Nausea continues to be one of the biggest more consistent hassles after hip arthroscopy. Certainly not everyone gets nauseated, but enough patients do feel queasy that its worth addressing. This incidence appears greater than that observed in patients who have arthroscopy on their knee or shoulder. It’s unclear why.
Could it be related to the type of anesthetic: gas/inhalation, IV medications, amount of narcotic pain medication given? Could it be related to traction or the duration of the procedure? It’s unknown to those of us who do this all the time. Furthermore, not all patients have nausea after hip arthroscopy. The causes remain elusive.
That said, we do offer prevention for all patients. The day before surgery, the patients put on a small band-aid sized patch called a scopolamine patch (it’s the same thing you would use for motion sickness on a boat). That helps minimize any nausea the next day.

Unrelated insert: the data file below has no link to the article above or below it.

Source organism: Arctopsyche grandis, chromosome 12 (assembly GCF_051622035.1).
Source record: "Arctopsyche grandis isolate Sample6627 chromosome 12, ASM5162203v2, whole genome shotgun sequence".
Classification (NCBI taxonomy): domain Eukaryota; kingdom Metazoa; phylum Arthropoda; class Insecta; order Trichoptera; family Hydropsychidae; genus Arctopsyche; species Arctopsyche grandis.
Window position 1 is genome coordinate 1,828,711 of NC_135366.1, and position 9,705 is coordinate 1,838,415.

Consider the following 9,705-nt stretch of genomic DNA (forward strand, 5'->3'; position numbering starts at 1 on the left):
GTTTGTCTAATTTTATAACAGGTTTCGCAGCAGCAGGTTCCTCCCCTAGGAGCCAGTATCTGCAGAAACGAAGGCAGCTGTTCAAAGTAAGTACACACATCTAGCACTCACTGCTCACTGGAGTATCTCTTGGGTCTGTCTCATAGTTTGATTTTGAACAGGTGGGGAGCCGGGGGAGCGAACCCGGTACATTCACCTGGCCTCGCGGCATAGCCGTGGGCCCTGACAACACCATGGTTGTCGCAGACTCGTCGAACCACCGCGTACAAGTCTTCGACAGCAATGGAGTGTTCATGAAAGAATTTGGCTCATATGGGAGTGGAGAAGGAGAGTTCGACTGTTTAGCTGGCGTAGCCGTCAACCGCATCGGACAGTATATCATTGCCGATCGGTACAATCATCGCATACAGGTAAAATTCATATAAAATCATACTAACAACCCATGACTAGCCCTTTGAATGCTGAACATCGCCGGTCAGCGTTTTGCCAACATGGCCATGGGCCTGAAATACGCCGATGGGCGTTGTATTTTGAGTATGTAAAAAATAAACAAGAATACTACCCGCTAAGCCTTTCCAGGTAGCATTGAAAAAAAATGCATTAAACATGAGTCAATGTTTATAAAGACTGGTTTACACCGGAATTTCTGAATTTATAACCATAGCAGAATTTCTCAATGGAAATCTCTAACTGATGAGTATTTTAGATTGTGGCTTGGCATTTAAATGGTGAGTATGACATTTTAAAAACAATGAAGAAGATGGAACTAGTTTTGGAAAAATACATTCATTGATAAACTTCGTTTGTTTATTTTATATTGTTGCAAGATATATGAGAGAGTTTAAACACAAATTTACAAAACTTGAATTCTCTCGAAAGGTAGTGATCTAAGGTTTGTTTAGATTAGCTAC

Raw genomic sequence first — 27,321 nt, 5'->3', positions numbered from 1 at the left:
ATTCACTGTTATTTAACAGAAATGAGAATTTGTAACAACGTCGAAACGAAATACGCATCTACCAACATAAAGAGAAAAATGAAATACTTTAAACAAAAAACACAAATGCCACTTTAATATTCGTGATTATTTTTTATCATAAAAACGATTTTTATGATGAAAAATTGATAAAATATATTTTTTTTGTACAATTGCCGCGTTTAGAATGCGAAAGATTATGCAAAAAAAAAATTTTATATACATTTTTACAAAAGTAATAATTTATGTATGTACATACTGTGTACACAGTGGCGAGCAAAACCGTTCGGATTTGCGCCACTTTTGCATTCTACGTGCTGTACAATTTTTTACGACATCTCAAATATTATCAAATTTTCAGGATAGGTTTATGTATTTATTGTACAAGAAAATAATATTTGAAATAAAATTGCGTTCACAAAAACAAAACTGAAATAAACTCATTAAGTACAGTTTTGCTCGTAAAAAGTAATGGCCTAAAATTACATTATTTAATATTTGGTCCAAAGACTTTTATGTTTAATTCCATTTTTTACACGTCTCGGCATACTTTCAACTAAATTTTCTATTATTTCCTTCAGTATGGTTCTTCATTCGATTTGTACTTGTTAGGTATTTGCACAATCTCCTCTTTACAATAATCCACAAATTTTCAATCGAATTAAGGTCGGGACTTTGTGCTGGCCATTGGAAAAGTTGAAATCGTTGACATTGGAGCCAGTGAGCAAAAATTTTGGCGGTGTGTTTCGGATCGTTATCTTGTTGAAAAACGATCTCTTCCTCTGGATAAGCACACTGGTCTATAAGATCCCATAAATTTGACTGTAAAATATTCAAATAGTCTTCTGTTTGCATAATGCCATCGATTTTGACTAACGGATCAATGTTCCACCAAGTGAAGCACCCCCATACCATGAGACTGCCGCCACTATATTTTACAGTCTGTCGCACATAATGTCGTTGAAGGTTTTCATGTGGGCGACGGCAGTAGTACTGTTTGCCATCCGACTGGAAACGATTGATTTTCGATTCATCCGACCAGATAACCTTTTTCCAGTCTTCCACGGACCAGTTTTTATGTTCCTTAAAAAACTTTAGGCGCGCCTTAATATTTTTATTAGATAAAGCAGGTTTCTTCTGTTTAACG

Also, during anesthesia, the doctor administers medication to help reduce the possibility of having nausea after surgery. Very few patients actually throw up/vomit, so that’s the good news! The queasy feeling in the stomach does not tend to last very long when it does occur, though again, every patient’s experience is slightly different.